1. Have to assume the remaining vehicles to be recovery, repair and artillery observation. Seems too many to me, though. 300 and 80 keep looking far better and more desirable to me, especially since Artillery Observation variant will be next to useless anyway unless the Royal Artillery can fund a separate programme to actually fit them with the modern kit needed for that very specific role, since this is not a WCSP feature. If there is a requirement for more Joint Fires direction vehicles, they'd better just add more FRES SV Joint Fires (there are 23 on order).

      Regarding ABSV, Army hopes for first deliveries in 2021 (but it is just that, a hope) and IOC in 2023. Variants considered: APC, Ambulance, Mortar, Anti Tank missile, Command. The first two variants are semi-sure (65 of those have a funding line already, according to the NAO) but all the rest is yet to be funded and confirmed. Command post, again, puzzles me. Integrating all the electronics of a modern command vehicle into a Warrior hull without the turret promises trouble, in my opinion. Drop it out of ABSV and purchase more FRES SV command, if really needed. But with 112 on order, i'd think a fair share of requirement should be covered already...

  14. Gaby

    Many thanks for your lucid and helpful reply

  15. Gaby

    Have you seen the article in Shephard Defence about "Two modes for UK Scout"? Interesting?

    1. Relatively old news; it was already known that there would be a Peace Support fit with RWS available.
      No idea why you'd ever want to remove the primary recce sensor, however. Just doesn't seem smart to me.

  16. Gaby,

    Many thanks for that.

  17. Gaby

    Sorry to trouble you yet again with this matter but I am becoming increasingly confused. It looks as if you were right after all in your original article.

    On their website Lockheed Martin UK say that they are upgrading 380 of the Warrior vehicles with new mission systems and fully digital turrets. Last year, they were also awarded a contract for over £650 million to manufacture 245 turrets for the Scout SV vehicle.

    I think I was confusing the two, and thinking (when I saw an earlier news extract from the company) that the 245 referred to the number of Warrior turreted vehicles. Now it turns out that there are to be 380 Warrior full turret updates. Is that right? If so, it makes for much better reading, with an adequate number for each Armoured Infantry battalion.

    1. No, i'm afraid LM's wording on that one is just unlucky. 380 vehicles in total will get the base upgrades, and a part, thought to be around 250, will have the turret. Too few, but that is the number i keep hearing.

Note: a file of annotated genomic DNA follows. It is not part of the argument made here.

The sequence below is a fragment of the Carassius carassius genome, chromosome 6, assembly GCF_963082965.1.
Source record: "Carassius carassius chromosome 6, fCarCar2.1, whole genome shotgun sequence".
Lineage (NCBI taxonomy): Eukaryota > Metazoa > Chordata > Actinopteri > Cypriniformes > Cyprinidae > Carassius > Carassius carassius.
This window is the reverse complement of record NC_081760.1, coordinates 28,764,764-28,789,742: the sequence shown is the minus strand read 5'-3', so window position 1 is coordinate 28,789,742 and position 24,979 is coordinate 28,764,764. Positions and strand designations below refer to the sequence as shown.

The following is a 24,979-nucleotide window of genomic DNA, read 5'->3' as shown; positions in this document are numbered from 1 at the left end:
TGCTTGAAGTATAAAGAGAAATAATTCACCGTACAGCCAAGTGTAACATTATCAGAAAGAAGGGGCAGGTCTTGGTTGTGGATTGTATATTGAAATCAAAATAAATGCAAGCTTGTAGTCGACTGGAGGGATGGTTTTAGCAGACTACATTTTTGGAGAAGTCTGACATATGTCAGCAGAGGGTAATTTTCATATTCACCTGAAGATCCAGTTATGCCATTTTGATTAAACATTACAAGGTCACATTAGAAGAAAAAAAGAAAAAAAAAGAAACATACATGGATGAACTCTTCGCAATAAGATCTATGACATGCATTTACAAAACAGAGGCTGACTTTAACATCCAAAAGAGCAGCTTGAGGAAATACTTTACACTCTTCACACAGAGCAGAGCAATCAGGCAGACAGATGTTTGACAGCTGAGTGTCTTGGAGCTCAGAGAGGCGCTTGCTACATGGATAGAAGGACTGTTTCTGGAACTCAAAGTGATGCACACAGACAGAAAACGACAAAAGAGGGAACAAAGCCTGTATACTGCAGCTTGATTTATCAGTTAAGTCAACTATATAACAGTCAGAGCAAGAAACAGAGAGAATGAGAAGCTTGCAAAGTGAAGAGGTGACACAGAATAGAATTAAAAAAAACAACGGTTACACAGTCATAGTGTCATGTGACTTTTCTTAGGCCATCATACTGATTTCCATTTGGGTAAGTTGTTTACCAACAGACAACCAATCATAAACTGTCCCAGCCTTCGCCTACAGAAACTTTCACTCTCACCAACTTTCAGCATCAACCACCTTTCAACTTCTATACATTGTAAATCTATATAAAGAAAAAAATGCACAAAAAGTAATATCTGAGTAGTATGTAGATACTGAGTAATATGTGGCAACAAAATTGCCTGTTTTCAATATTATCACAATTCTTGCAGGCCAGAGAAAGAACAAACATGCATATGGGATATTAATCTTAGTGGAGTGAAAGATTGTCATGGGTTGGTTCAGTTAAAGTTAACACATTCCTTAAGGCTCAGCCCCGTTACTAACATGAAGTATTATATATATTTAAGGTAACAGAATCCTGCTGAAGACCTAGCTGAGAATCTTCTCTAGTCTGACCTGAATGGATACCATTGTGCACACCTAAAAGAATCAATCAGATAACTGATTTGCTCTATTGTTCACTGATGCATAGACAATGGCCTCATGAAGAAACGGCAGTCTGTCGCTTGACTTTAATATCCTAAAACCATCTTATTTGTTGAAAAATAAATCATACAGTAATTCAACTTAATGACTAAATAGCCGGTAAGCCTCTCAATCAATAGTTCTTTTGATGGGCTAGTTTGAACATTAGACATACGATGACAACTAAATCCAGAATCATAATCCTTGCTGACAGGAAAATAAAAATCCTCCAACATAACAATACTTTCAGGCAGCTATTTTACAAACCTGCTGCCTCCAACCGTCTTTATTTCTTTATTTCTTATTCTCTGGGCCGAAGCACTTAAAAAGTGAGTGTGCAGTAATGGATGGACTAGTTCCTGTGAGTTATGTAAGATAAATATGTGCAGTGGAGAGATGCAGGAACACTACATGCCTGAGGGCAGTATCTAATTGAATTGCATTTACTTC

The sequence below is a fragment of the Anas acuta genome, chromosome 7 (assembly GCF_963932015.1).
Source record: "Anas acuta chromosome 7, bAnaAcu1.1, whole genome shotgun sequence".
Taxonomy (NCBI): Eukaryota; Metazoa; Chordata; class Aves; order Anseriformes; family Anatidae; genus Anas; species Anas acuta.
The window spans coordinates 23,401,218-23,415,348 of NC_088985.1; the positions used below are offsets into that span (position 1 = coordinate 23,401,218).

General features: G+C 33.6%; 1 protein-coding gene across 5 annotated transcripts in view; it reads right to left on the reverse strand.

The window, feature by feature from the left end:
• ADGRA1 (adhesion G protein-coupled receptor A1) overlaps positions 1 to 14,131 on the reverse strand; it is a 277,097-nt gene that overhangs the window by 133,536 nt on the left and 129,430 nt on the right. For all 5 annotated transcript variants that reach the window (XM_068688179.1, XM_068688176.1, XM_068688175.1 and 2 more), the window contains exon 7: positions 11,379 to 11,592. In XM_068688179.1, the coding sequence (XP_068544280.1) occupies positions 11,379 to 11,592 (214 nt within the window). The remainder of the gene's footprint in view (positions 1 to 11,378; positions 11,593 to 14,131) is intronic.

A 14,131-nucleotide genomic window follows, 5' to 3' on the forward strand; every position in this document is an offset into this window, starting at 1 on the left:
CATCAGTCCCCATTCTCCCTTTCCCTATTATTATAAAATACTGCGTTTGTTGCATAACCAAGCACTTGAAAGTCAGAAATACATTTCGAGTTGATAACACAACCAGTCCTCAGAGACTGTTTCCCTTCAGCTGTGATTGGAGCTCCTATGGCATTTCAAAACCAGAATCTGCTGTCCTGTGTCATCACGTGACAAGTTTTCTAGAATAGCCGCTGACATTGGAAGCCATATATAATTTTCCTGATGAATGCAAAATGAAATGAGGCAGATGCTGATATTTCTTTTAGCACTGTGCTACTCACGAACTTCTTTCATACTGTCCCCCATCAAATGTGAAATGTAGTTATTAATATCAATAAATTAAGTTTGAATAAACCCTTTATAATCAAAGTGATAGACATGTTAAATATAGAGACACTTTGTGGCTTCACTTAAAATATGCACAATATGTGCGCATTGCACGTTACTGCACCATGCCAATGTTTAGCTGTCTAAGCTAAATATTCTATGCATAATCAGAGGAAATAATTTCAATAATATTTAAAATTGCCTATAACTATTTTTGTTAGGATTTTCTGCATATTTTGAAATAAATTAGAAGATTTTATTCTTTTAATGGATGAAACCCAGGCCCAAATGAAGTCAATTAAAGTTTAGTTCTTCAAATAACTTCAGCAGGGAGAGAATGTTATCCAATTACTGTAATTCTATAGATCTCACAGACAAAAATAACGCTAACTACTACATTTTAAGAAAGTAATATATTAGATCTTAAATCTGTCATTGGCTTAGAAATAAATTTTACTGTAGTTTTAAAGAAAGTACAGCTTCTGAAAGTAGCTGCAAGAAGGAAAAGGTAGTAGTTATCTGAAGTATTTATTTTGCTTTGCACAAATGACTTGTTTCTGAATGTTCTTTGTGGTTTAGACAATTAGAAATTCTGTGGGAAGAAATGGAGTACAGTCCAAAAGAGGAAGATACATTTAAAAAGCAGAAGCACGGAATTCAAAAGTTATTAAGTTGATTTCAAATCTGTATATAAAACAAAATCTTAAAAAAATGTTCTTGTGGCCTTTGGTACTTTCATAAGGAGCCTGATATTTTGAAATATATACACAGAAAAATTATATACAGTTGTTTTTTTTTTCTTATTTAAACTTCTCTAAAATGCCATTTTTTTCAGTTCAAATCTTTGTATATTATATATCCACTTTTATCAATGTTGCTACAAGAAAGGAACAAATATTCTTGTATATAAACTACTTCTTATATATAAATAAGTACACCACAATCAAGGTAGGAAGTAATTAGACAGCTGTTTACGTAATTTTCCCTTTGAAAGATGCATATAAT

18. Gaby

    Well, thanks for that.

  19. Gaby

    Just by chance, I have been on the MBDA site. There is no mention there of the Fire shadow loitering munition. It has been there until quite recently, unless I have imagined it. Does that spell the end for the project, do you feel? If it is, it is a pity, because I thought that would be just the weapon the British Army would need in in certain types of campaign such as Afghanistan.

  20. Gaby

    I've probably put this in entirely the wrong thread. It's just that I could not find any other from your list dealing specifically with mine warfare.

    I've been glancing at your Tweets and was dismayed by the news that the British Army is now withdrawing the Barmine. Does this mean that the Army is fast approaching the time when it will never be able to lay another minefield? Believe me, they will have to sooner or later.

    Have you heard of any replacement for the Barmine or the Shielder/Volcano system? Is the capability being allowed to disappear without replacement perhaps? I'm not even sure that the MLRS system can lay mines any more.

    Would appreciate a reply from you if you are not too busy. Thanks.

    1. As of now, i don't know of any replacement for SHIELDER. There used to be a Counter Mobility study related to FRES, of course, but i fear it has gone to hell and i don't know if there's anything left.

      As for Barmine, the note about the withdrawal of all variants is on SOLDIER magazine. I can't access the actual document as it is on the army closed network, of course. As of now, i'm not aware of any procurement meant to replace Barmine. So, it is actually quite worrisome.

  21. Gaby

    Many thanks for the reply. Yes, I am concerned too!